Asimov’s robotic laws revisited

Artificial intelligence programs that predict, suggest and act extrapolating from our requests are already being used in everyday tools, and this technology cannot be stopped. I just changed my car and it’s incredible how many options are based in AI, providing a lot of functionalities to assist me -the driver- making it almost unthinkable that I could do without them.

At the same time we start hearing famous voices  such as the ones of Elon Musk, Steven Hawkings  and Bill Gates  warning us that “AI could spell the end of the human race“.

Their concerns of the potential issues that the rise of AI presents are real, and they will need to be addressed. This is why I liked this video from Stuart Russel, where he proposes 3 principles for creating a safer AI.

 

 

The King Midas Problem

Midas request was to be able to transform everything he touched into gold. His wish was granted but then he died because EVERYTHING he touched was transformed in gold, even his food. 

Current AIs are facing that same dilemma, they require from us (programmers) to be very specific and careful with the objectives we put into them. As Stuart Russel says: “better be quite sure that the purpose put on the robots is what we want”.

He proposes to implement these following principles to make sure AI’s programs will be helpful to humans:

The laws for ‘Human compatible AI’

1. AI Goal Is To Maximize The Realization of Human Values

Robots should not have an objective per se,  with the exception of maximizing the realization of human values. If you are fan of Science Fiction literature, you’ll remember Asimov’s robotic laws. This law will directly overrule the Asimov’s self-preservation one, making the AI truly altruistic.

2. The Law of Humility

Our human values are not clearly stated and those values differ in some way from one human to another so they will never be completely defined.  The AIs will need some humility to understand that they may not fully know what are the values they are trying to maximise. This will force them to observe all human behaviour and adapt the values to those observations. That will also make them accept our feedback if they are not satisfying our wishes (because we expressed them badly).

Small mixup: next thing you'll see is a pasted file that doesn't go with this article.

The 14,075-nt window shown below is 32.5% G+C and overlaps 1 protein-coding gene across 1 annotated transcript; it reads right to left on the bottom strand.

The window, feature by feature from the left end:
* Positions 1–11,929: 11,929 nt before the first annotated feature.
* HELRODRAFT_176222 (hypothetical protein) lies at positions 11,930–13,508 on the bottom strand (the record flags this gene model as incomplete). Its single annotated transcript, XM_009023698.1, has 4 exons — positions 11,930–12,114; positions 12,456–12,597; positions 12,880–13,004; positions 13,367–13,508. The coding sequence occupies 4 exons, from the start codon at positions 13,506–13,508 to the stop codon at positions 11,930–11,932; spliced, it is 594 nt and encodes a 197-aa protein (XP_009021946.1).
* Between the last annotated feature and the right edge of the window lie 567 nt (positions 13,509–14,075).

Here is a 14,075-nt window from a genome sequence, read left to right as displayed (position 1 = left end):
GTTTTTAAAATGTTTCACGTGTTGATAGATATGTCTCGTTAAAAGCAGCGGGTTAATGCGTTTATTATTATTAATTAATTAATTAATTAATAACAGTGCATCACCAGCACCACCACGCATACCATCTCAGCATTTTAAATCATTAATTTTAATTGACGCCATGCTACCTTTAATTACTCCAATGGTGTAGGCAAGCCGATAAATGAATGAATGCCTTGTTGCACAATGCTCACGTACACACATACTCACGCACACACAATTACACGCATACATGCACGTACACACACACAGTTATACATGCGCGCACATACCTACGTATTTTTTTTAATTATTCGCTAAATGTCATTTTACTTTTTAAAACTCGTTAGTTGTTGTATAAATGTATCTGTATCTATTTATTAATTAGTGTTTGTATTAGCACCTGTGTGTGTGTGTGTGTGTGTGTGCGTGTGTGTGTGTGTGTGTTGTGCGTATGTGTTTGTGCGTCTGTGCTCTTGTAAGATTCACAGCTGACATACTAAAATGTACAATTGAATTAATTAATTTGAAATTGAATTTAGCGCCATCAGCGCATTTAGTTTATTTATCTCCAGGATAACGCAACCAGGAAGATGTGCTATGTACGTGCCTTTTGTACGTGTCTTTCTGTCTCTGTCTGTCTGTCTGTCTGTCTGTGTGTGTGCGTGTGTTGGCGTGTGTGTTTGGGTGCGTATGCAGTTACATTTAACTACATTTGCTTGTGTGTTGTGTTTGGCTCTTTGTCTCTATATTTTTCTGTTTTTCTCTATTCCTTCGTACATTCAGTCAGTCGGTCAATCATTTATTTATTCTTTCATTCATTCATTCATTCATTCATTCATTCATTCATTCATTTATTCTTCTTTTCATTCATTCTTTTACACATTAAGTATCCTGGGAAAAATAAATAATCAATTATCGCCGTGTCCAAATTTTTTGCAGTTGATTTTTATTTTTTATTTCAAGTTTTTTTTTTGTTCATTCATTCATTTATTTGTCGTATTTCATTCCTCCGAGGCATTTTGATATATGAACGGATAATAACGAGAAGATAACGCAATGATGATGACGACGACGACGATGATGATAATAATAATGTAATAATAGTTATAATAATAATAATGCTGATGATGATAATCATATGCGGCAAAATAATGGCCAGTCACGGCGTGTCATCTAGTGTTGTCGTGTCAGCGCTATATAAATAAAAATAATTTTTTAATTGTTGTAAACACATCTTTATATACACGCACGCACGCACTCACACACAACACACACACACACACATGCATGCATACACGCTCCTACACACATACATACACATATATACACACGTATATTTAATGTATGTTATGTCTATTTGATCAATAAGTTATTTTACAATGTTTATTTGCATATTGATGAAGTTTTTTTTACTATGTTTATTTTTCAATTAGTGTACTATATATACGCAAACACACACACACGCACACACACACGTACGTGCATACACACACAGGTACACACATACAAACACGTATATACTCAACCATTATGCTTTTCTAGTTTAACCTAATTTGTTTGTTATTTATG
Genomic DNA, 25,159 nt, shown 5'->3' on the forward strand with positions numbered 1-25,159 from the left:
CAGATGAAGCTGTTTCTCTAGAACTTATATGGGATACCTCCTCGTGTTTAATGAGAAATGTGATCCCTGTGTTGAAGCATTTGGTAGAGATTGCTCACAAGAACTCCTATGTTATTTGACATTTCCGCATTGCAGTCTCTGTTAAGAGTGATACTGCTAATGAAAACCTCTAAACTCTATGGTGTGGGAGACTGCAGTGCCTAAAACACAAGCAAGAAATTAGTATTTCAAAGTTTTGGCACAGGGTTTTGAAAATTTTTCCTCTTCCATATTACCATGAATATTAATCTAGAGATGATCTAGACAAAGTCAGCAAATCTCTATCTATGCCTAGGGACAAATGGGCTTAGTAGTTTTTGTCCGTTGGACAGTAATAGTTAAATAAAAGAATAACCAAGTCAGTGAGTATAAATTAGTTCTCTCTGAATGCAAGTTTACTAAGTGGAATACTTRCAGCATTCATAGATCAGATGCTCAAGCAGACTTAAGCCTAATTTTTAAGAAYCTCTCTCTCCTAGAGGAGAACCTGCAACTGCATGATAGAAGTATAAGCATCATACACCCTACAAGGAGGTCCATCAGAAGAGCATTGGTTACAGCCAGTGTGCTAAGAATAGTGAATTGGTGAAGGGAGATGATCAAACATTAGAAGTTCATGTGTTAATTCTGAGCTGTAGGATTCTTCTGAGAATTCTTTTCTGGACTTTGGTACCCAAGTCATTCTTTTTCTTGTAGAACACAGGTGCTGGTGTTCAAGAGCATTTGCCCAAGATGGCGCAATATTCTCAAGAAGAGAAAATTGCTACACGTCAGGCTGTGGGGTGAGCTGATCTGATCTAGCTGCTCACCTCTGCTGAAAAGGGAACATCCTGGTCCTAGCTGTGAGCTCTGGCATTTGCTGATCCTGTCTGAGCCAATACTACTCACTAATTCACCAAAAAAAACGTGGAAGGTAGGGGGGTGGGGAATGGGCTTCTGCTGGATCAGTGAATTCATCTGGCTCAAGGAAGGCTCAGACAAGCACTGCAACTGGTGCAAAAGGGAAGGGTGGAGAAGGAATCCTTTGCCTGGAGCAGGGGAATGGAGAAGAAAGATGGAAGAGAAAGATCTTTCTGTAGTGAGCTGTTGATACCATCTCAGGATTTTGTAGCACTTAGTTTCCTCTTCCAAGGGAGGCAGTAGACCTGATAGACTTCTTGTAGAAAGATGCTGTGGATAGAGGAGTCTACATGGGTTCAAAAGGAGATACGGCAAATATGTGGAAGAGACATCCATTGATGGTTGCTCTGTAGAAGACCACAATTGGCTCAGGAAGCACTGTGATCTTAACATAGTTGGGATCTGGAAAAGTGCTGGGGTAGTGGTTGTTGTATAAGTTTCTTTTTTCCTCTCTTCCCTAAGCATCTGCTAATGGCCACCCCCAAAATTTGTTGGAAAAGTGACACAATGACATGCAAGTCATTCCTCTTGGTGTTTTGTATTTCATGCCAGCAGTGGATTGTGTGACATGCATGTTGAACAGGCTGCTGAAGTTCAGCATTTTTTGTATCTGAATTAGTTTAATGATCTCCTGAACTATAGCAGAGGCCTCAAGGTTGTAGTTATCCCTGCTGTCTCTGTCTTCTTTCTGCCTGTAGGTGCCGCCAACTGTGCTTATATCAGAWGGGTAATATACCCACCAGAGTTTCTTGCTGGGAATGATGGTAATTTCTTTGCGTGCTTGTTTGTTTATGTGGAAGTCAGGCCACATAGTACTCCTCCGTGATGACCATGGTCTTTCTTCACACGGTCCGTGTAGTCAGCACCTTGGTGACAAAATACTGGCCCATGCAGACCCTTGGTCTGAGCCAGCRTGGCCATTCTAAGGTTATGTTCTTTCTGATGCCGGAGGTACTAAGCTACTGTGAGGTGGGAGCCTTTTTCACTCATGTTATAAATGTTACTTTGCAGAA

This law  is important because it avoids the problem of the mindless poursuit by eliminating the certainty of a single known objective to be maximised.

3. Human Behavior, The Information Source of Human Values

The idea is that they will draw our human goals from their “general knowledge “ to fill in a particular request. For that, AI’s have to have access to the full story of humans…but we have electronic files of almost any written book and research, and a quite important quantity of our daily activities leave electronic traces nowadays.

Robots should try to understand the motivations behind our behavior, instead of copying our strict behaviour.

They have to know our limitations like the limited computation of the GO game expert (he didn’t want to loose, he just couldn’t foresee the result of his move). 

And they should be designed to satisfy humanity desires, not responding to the wishes of one specific human being.

Russel argues that there is a huge economic incentive to get it right, because one bad example will make people untrust AI’s (as in his example of an AI home assistant that made the kitty for dinner because there was no other food in the house, not realising the affective value of the kitty)

But There Is Still Room For Improvement

 

I love this revisited Asimov’s robotic laws, but obviously AI programs could be designed in other ways, unwillingly or willingly, so let’s remain vigilant.

 

 

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